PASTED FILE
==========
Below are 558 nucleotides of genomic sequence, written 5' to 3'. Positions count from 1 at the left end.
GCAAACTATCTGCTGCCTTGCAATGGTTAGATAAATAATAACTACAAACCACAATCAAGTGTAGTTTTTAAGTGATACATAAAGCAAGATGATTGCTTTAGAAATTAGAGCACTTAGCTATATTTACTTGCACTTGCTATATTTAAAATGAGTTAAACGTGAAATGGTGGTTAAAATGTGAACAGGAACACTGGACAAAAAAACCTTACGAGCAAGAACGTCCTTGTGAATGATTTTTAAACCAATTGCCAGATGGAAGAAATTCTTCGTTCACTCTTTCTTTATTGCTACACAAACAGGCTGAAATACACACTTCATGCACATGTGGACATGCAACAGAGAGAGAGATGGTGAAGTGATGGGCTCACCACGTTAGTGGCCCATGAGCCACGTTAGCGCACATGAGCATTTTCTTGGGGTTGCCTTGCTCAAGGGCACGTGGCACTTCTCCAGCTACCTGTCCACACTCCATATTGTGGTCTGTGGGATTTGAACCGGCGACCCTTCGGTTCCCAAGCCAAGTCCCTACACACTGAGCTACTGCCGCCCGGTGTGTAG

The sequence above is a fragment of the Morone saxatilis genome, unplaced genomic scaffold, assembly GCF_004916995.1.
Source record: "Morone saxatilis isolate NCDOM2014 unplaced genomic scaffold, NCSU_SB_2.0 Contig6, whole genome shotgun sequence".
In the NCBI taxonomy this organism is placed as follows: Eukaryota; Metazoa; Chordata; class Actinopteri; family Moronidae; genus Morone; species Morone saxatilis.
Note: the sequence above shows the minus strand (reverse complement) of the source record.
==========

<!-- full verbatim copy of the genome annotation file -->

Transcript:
Below are 558 nucleotides of genomic sequence, written 5' to 3'. Positions count from 1 at the left end.
GCAAACTATCTGCTGCCTTGCAATGGTTAGATAAATAATAACTACAAACCACAATCAAGTGTAGTTTTTAAGTGATACATAAAGCAAGATGATTGCTTTAGAAATTAGAGCACTTAGCTATATTTACTTGCACTTGCTATATTTAAAATGAGTTAAACGTGAAATGGTGGTTAAAATGTGAACAGGAACACTGGACAAAAAAACCTTACGAGCAAGAACGTCCTTGTGAATGATTTTTAAACCAATTGCCAGATGGAAGAAATTCTTCGTTCACTCTTTCTTTATTGCTACACAAACAGGCTGAAATACACACTTCATGCACATGTGGACATGCAACAGAGAGAGAGATGGTGAAGTGATGGGCTCACCACGTTAGTGGCCCATGAGCCACGTTAGCGCACATGAGCATTTTCTTGGGGTTGCCTTGCTCAAGGGCACGTGGCACTTCTCCAGCTACCTGTCCACACTCCATATTGTGGTCTGTGGGATTTGAACCGGCGACCCTTCGGTTCCCAAGCCAAGTCCCTACACACTGAGCTACTGCCGCCCGGTGTGTAG

The sequence above is a fragment of the Morone saxatilis genome, unplaced genomic scaffold, assembly GCF_004916995.1.
Source record: "Morone saxatilis isolate NCDOM2014 unplaced genomic scaffold, NCSU_SB_2.0 Contig6, whole genome shotgun sequence".
In the NCBI taxonomy this organism is placed as follows: Eukaryota; Metazoa; Chordata; class Actinopteri; family Moronidae; genus Morone; species Morone saxatilis.
Note: the sequence above shows the minus strand (reverse complement) of the source record.